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The Power of Smell

The Power of Smell

“5% of our DNA is devoted to the sense of smell (olfaction), a fact that emphasises how important it is” –Noam Sobel, scientist.

Dr Azida Zainal Anuar     Consultant ENT & Head and Neck Surgeon

Our nose is responsible for the all-important function of smell, without which it’ll be a dull world.

“Smell is one of the most complex human senses,” says Dr Azida Zainal Anuar, a consultant ENT as well as a head and neck surgeon.

When we’re able to smell what we eat and, our mealtimes become a more pleasurable experience. Furthermore, the sense of smell also alerts us to signs of danger e.g. fire, gas leaks, etc.

The Art of Breathing

When we breathe, we inhale odour molecules that reach the olfactory epithelium high up in our nose. This epithelium contains millions of sensory nerve endings, which have structures called receptors. These receptors bind odour molecules by functioning like locks and keys – they are “lock” and the odor molecules are the “keys” that fit into the “key slot” of the “lock”.

We have 450 types of olfactory receptors and each receptor can be activated by many different odour molecules. When activated, an electrical signal is sent from the sensory nerves to the olfactory bulb at the base of our forebrain. This olfactory bulb sends the information directly to the limbic system within our brain.

“The limbic system governs our emotions. So, when the messages reach the limbic system, our emotions are stimulated. The information is also related to the hippocampus— which governs memory — making us recall previous experiences. Finally, the information goes to the conscious centre of the brain where the smell is interpreted,” says Dr Azida.

Researchers predict that the average person can detect at least 1 trillion different smells. Our nose can actually outperform our eyes and ears!

When we can’t smell…

A lot of mucous is produced in our nose and sinuses every day to keep our airway moist and filter the air we breathe in. When we are healthy, the mucous is moved to the back of the nose by beating cilia and swallowed.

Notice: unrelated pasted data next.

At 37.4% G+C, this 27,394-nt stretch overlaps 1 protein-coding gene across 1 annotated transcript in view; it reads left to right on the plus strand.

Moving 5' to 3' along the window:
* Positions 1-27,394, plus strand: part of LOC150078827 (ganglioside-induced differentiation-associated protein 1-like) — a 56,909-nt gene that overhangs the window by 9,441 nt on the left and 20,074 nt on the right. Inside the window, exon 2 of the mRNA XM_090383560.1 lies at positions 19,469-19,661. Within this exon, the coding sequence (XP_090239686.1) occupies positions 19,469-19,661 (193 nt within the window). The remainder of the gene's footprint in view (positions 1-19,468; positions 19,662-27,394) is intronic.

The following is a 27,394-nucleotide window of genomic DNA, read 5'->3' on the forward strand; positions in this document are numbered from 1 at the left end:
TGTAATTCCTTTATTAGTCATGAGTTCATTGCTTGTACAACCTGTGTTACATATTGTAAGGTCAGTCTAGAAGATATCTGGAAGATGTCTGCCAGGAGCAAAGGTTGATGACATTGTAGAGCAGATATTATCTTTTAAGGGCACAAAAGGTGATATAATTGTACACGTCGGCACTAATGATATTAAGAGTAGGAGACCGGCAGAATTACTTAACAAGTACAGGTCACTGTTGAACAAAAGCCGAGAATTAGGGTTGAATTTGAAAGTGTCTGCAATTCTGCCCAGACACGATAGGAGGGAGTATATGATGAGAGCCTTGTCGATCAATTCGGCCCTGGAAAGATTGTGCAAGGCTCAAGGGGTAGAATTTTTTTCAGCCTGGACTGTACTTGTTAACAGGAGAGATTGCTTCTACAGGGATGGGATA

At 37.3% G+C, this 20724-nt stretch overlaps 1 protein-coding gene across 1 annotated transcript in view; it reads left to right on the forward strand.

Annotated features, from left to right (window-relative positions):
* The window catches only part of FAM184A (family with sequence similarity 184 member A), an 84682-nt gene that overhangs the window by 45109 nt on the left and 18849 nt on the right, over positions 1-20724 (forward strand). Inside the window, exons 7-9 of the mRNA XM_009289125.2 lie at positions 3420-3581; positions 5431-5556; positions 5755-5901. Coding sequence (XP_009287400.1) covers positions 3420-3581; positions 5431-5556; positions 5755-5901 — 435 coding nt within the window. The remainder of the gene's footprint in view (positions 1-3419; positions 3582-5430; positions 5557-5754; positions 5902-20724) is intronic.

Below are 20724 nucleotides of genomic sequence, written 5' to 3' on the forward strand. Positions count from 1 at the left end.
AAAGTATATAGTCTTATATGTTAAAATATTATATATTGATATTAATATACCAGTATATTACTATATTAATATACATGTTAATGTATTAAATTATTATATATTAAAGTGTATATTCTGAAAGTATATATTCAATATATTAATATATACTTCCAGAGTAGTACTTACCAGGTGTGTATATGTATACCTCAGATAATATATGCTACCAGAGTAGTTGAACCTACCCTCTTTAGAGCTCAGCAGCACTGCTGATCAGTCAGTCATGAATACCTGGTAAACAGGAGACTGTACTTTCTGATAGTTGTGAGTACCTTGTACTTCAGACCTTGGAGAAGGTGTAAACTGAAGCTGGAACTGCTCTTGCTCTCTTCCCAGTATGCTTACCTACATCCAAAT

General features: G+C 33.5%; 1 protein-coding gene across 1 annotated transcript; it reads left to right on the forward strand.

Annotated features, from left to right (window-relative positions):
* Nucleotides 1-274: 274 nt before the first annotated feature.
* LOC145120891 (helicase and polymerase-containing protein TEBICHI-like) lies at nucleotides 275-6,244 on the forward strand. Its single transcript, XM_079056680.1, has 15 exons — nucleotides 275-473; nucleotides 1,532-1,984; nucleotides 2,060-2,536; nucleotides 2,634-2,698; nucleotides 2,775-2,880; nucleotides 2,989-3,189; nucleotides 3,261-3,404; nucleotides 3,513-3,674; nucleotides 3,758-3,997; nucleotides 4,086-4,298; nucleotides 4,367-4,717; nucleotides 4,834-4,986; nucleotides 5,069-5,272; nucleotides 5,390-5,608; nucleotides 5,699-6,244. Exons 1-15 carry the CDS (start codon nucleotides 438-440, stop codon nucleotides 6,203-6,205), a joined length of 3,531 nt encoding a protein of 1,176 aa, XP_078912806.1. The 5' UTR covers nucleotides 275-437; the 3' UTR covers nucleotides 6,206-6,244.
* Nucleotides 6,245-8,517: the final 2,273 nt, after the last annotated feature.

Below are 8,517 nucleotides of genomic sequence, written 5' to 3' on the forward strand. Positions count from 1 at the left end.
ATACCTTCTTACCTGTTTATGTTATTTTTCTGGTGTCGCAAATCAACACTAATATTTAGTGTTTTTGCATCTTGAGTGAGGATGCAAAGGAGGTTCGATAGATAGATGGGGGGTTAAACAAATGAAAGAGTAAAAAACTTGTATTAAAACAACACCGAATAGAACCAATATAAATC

When we’re down with a cold or the flu, the cilia stop beating and, thus, fail to transport the mucous, which then builds up in our nose and sinuses. At the same time, the mucosal lining swells up and blocks up our sinuses. This chain of events affects our sense of smell.

People with allergies also can’t smell because more mucus is produced and it blocks their nose and sinuses. Although most people believe that allergies like allergic rhinitis and sinusitis are caused by environmental allergens (such as dust mites, pet dander, mold and pollen), the root cause is actually the person’s immune system, which has somehow been tuned to ‘hypersensitive mode’, strongly influenced by genetics, says Dr Azida.

“Most people with allergic rhinitis or sinusitis can diagnose the problem themselves simply by recognising typical symptoms. Both allergic rhinitis and sinusitis can cause anosmia or loss of smell due to a blocked nose or an obstructive lesion like a polyp in their nose. In these cases, removal of the obstructive factor may lead to return of the sense of smell. But sometimes, it may not,” says Dr Azida.

Quality of life takes a plunge for allergy sufferers as they are constantly sneezing and having runny or blocked nose. It’s worse when infection sets in – the mucous changes from colourless fluid to greenish pus.

Besides, allergic rhinitis patients also suffer from asthma and sleep apnoea so allergic rhinitis must be treated properly, advises Dr Azida.

Dr Azida says allergic rhinitis can be treated with medications and immunotherapy. Natural therapies are also available. However, it is best for sufferers to avoid allergens in the first place and seek help from medical professionals.

Quick tips on managing allergic rhinitis and sinusitis:

  1. Minimise exposure to allergens by closing windows and running air conditioners.
  2. Reduce exposure to allergens such as dust mites and molds, by covering pillows and mattresses with pillow protectors and removing dust-collecting household items, such as carpets, heavy drapes and bedspreads.
  3. Although air purifiers and dust filters can be costly, they may help reduce the amount of allergens in the air.
  4. Saline nasal sprays and humidifiers can help clear congestion.
  5. Avoid strong smells like perfumes or colognes and flowers that trigger allergic rhinitis and sinusitis

References:

1. BrainFacts.org. Available at www.brainfacts.org

2. WebMD. Available at www.webmd.com

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